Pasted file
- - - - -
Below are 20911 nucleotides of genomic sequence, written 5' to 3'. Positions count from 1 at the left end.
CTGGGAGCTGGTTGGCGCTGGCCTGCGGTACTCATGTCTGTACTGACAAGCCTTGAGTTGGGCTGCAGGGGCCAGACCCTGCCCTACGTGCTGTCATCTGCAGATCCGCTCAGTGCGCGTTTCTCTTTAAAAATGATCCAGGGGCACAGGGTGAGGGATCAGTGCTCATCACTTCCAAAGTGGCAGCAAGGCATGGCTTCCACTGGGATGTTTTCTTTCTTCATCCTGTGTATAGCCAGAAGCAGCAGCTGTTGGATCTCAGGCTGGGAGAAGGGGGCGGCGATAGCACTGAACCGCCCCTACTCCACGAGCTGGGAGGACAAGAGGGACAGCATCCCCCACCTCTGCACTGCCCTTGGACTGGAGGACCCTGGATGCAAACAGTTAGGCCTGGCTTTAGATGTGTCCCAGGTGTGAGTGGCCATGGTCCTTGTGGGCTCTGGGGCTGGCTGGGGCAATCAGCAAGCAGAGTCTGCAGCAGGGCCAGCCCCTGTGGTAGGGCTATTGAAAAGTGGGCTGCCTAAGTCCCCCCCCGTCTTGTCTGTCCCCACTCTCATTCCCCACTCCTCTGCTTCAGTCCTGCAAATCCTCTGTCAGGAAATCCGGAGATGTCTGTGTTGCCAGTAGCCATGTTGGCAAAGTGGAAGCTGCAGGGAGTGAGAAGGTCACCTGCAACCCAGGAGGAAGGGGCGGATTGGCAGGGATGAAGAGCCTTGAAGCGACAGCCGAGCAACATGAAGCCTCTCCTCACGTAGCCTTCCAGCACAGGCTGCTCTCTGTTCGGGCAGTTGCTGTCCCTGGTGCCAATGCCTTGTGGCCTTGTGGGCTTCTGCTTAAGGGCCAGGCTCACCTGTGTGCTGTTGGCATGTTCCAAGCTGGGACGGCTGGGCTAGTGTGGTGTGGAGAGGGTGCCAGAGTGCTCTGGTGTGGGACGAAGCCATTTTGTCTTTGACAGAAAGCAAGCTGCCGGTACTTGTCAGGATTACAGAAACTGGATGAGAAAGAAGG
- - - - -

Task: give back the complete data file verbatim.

Below are 20911 nucleotides of genomic sequence, written 5' to 3'. Positions count from 1 at the left end.
CTGGGAGCTGGTTGGCGCTGGCCTGCGGTACTCATGTCTGTACTGACAAGCCTTGAGTTGGGCTGCAGGGGCCAGACCCTGCCCTACGTGCTGTCATCTGCAGATCCGCTCAGTGCGCGTTTCTCTTTAAAAATGATCCAGGGGCACAGGGTGAGGGATCAGTGCTCATCACTTCCAAAGTGGCAGCAAGGCATGGCTTCCACTGGGATGTTTTCTTTCTTCATCCTGTGTATAGCCAGAAGCAGCAGCTGTTGGATCTCAGGCTGGGAGAAGGGGGCGGCGATAGCACTGAACCGCCCCTACTCCACGAGCTGGGAGGACAAGAGGGACAGCATCCCCCACCTCTGCACTGCCCTTGGACTGGAGGACCCTGGATGCAAACAGTTAGGCCTGGCTTTAGATGTGTCCCAGGTGTGAGTGGCCATGGTCCTTGTGGGCTCTGGGGCTGGCTGGGGCAATCAGCAAGCAGAGTCTGCAGCAGGGCCAGCCCCTGTGGTAGGGCTATTGAAAAGTGGGCTGCCTAAGTCCCCCCCCGTCTTGTCTGTCCCCACTCTCATTCCCCACTCCTCTGCTTCAGTCCTGCAAATCCTCTGTCAGGAAATCCGGAGATGTCTGTGTTGCCAGTAGCCATGTTGGCAAAGTGGAAGCTGCAGGGAGTGAGAAGGTCACCTGCAACCCAGGAGGAAGGGGCGGATTGGCAGGGATGAAGAGCCTTGAAGCGACAGCCGAGCAACATGAAGCCTCTCCTCACGTAGCCTTCCAGCACAGGCTGCTCTCTGTTCGGGCAGTTGCTGTCCCTGGTGCCAATGCCTTGTGGCCTTGTGGGCTTCTGCTTAAGGGCCAGGCTCACCTGTGTGCTGTTGGCATGTTCCAAGCTGGGACGGCTGGGCTAGTGTGGTGTGGAGAGGGTGCCAGAGTGCTCTGGTGTGGGACGAAGCCATTTTGTCTTTGACAGAAAGCAAGCTGCCGGTACTTGTCAGGATTACAGAAACTGGATGAGAAAGAAGG